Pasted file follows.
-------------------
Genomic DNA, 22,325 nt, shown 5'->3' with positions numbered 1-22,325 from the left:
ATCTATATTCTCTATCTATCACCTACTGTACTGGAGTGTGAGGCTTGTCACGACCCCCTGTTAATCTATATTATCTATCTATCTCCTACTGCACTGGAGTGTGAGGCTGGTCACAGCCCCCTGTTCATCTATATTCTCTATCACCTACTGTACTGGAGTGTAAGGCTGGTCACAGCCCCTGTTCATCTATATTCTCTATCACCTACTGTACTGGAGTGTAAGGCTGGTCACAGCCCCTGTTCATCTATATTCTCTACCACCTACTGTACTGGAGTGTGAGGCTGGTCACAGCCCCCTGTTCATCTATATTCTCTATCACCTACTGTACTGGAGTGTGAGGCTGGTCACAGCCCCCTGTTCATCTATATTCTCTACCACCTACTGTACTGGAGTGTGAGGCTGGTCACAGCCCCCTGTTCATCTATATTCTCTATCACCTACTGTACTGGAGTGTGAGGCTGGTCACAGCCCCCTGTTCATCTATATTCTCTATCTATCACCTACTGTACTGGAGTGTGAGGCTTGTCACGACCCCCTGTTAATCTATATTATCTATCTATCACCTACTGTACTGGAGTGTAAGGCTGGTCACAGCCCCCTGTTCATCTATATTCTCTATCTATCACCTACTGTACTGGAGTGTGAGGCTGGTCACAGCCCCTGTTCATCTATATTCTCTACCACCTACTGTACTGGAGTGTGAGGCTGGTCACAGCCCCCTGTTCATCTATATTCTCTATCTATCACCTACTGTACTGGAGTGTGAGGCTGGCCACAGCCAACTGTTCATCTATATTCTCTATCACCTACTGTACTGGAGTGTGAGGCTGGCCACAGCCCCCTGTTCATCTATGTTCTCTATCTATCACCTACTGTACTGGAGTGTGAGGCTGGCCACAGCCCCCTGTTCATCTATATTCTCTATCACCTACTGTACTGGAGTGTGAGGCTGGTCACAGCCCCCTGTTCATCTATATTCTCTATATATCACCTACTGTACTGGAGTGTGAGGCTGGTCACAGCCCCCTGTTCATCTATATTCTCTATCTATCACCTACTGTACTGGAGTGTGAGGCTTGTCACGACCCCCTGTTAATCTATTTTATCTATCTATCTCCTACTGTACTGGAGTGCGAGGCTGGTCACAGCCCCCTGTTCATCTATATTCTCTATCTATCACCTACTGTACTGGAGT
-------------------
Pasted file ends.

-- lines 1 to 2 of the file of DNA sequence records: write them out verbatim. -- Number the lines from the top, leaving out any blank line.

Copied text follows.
Genomic DNA, 22,325 nt, shown 5'->3' with positions numbered 1-22,325 from the left:
ATCTATATTCTCTATCTATCACCTACTGTACTGGAGTGTGAGGCTTGTCACGACCCCCTGTTAATCTATATTATCTATCTATCTCCTACTGCACTGGAGTGTGAGGCTGGTCACAGCCCCCTGTTCATCTATATTCTCTATCACCTACTGTACTGGAGTGTAAGGCTGGTCACAGCCCCTGTTCATCTATATTCTCTATCACCTACTGTACTGGAGTGTAAGGCTGGTCACAGCCCCTGTTCATCTATATTCTCTACCACCTACTGTACTGGAGTGTGAGGCTGGTCACAGCCCCCTGTTCATCTATATTCTCTATCACCTACTGTACTGGAGTGTGAGGCTGGTCACAGCCCCCTGTTCATCTATATTCTCTACCACCTACTGTACTGGAGTGTGAGGCTGGTCACAGCCCCCTGTTCATCTATATTCTCTATCACCTACTGTACTGGAGTGTGAGGCTGGTCACAGCCCCCTGTTCATCTATATTCTCTATCTATCACCTACTGTACTGGAGTGTGAGGCTTGTCACGACCCCCTGTTAATCTATATTATCTATCTATCACCTACTGTACTGGAGTGTAAGGCTGGTCACAGCCCCCTGTTCATCTATATTCTCTATCTATCACCTACTGTACTGGAGTGTGAGGCTGGTCACAGCCCCTGTTCATCTATATTCTCTACCACCTACTGTACTGGAGTGTGAGGCTGGTCACAGCCCCCTGTTCATCTATATTCTCTATCTATCACCTACTGTACTGGAGTGTGAGGCTGGCCACAGCCAACTGTTCATCTATATTCTCTATCACCTACTGTACTGGAGTGTGAGGCTGGCCACAGCCCCCTGTTCATCTATGTTCTCTATCTATCACCTACTGTACTGGAGTGTGAGGCTGGCCACAGCCCCCTGTTCATCTATATTCTCTATCACCTACTGTACTGGAGTGTGAGGCTGGTCACAGCCCCCTGTTCATCTATATTCTCTATATATCACCTACTGTACTGGAGTGTGAGGCTGGTCACAGCCCCCTGTTCATCTATATTCTCTATCTATCACCTACTGTACTGGAGTGTGAGGCTTGTCACGACCCCCTGTTAATCTATTTTATCTATCTATCTCCTACTGTACTGGAGTGCGAGGCTGGTCACAGCCCCCTGTTCATCTATATTCTCTATCTATCACCTACTGTACTGGAGT